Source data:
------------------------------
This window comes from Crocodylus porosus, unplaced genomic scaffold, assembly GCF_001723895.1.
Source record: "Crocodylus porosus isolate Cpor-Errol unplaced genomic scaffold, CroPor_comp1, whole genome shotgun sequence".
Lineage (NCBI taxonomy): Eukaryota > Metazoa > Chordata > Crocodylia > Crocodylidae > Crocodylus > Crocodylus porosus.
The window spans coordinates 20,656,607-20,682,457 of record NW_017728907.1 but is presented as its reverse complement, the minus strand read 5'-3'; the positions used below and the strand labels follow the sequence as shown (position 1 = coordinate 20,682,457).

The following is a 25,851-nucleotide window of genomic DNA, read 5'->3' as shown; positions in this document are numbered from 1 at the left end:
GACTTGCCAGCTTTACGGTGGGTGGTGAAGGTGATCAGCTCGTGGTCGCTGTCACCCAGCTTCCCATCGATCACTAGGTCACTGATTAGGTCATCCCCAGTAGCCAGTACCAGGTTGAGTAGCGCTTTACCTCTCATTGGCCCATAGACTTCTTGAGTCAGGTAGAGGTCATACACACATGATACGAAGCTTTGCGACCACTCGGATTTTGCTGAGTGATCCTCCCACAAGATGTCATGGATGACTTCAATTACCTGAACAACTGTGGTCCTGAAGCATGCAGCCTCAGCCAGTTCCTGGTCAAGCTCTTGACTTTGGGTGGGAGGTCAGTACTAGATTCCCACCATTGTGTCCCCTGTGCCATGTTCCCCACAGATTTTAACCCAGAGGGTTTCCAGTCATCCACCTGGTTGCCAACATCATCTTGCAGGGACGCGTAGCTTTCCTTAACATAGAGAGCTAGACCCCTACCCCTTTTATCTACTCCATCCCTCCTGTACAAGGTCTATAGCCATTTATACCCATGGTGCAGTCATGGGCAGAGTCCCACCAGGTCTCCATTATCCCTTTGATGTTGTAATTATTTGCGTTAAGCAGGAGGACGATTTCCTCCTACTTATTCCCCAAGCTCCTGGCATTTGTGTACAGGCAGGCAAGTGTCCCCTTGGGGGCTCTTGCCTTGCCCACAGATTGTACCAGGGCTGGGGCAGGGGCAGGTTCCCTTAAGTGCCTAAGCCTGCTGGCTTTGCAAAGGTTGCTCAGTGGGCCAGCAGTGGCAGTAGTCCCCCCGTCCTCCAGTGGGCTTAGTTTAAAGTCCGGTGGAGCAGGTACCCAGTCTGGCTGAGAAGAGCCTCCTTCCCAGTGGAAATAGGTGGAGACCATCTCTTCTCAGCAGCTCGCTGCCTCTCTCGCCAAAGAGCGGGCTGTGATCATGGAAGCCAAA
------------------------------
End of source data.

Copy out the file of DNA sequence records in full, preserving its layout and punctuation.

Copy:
This window comes from Crocodylus porosus, unplaced genomic scaffold, assembly GCF_001723895.1.
Source record: "Crocodylus porosus isolate Cpor-Errol unplaced genomic scaffold, CroPor_comp1, whole genome shotgun sequence".
Lineage (NCBI taxonomy): Eukaryota > Metazoa > Chordata > Crocodylia > Crocodylidae > Crocodylus > Crocodylus porosus.
The window spans coordinates 20,656,607-20,682,457 of record NW_017728907.1 but is presented as its reverse complement, the minus strand read 5'-3'; the positions used below and the strand labels follow the sequence as shown (position 1 = coordinate 20,682,457).

The following is a 25,851-nucleotide window of genomic DNA, read 5'->3' as shown; positions in this document are numbered from 1 at the left end:
GACTTGCCAGCTTTACGGTGGGTGGTGAAGGTGATCAGCTCGTGGTCGCTGTCACCCAGCTTCCCATCGATCACTAGGTCACTGATTAGGTCATCCCCAGTAGCCAGTACCAGGTTGAGTAGCGCTTTACCTCTCATTGGCCCATAGACTTCTTGAGTCAGGTAGAGGTCATACACACATGATACGAAGCTTTGCGACCACTCGGATTTTGCTGAGTGATCCTCCCACAAGATGTCATGGATGACTTCAATTACCTGAACAACTGTGGTCCTGAAGCATGCAGCCTCAGCCAGTTCCTGGTCAAGCTCTTGACTTTGGGTGGGAGGTCAGTACTAGATTCCCACCATTGTGTCCCCTGTGCCATGTTCCCCACAGATTTTAACCCAGAGGGTTTCCAGTCATCCACCTGGTTGCCAACATCATCTTGCAGGGACGCGTAGCTTTCCTTAACATAGAGAGCTAGACCCCTACCCCTTTTATCTACTCCATCCCTCCTGTACAAGGTCTATAGCCATTTATACCCATGGTGCAGTCATGGGCAGAGTCCCACCAGGTCTCCATTATCCCTTTGATGTTGTAATTATTTGCGTTAAGCAGGAGGACGATTTCCTCCTACTTATTCCCCAAGCTCCTGGCATTTGTGTACAGGCAGGCAAGTGTCCCCTTGGGGGCTCTTGCCTTGCCCACAGATTGTACCAGGGCTGGGGCAGGGGCAGGTTCCCTTAAGTGCCTAAGCCTGCTGGCTTTGCAAAGGTTGCTCAGTGGGCCAGCAGTGGCAGTAGTCCCCCCGTCCTCCAGTGGGCTTAGTTTAAAGTCCGGTGGAGCAGGTACCCAGTCTGGCTGAGAAGAGCCTCCTTCCCAGTGGAAATAGGTGGAGACCATCTCTTCTCAGCAGCTCGCTGCCTCTCTCGCCAAAGAGCGGGCTGTGATCATGGAAGCCAAA